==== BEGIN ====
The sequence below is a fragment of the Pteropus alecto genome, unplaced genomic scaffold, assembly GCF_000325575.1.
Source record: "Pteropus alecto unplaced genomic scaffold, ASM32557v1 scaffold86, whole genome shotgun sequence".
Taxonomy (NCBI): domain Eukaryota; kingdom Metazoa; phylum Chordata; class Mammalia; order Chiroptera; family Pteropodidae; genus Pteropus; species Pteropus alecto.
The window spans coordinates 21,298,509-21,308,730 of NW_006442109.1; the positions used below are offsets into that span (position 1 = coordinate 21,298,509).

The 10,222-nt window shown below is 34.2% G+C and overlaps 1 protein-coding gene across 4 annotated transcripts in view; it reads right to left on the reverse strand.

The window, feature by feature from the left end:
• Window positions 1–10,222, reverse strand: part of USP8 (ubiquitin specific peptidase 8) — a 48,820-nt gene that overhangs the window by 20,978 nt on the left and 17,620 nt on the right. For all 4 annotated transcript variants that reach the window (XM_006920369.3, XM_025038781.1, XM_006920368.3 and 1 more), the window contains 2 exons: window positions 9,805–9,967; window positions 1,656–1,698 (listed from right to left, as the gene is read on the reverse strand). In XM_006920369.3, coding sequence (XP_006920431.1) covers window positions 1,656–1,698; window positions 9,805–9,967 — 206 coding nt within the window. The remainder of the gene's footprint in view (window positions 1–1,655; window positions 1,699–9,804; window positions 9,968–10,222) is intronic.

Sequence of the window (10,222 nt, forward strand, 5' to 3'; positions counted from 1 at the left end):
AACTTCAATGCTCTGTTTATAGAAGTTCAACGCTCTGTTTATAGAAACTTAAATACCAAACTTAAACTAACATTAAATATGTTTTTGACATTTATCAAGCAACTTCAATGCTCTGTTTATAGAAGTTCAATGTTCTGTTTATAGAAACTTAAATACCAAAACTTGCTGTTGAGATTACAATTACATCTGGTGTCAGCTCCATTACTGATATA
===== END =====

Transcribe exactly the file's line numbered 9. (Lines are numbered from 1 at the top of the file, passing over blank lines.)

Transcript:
AACTTCAATGCTCTGTTTATAGAAGTTCAACGCTCTGTTTATAGAAACTTAAATACCAAACTTAAACTAACATTAAATATGTTTTTGACATTTATCAAGCAACTTCAATGCTCTGTTTATAGAAGTTCAATGTTCTGTTTATAGAAACTTAAATACCAAAACTTGCTGTTGAGATTACAATTACATCTGGTGTCAGCTCCATTACTGATATA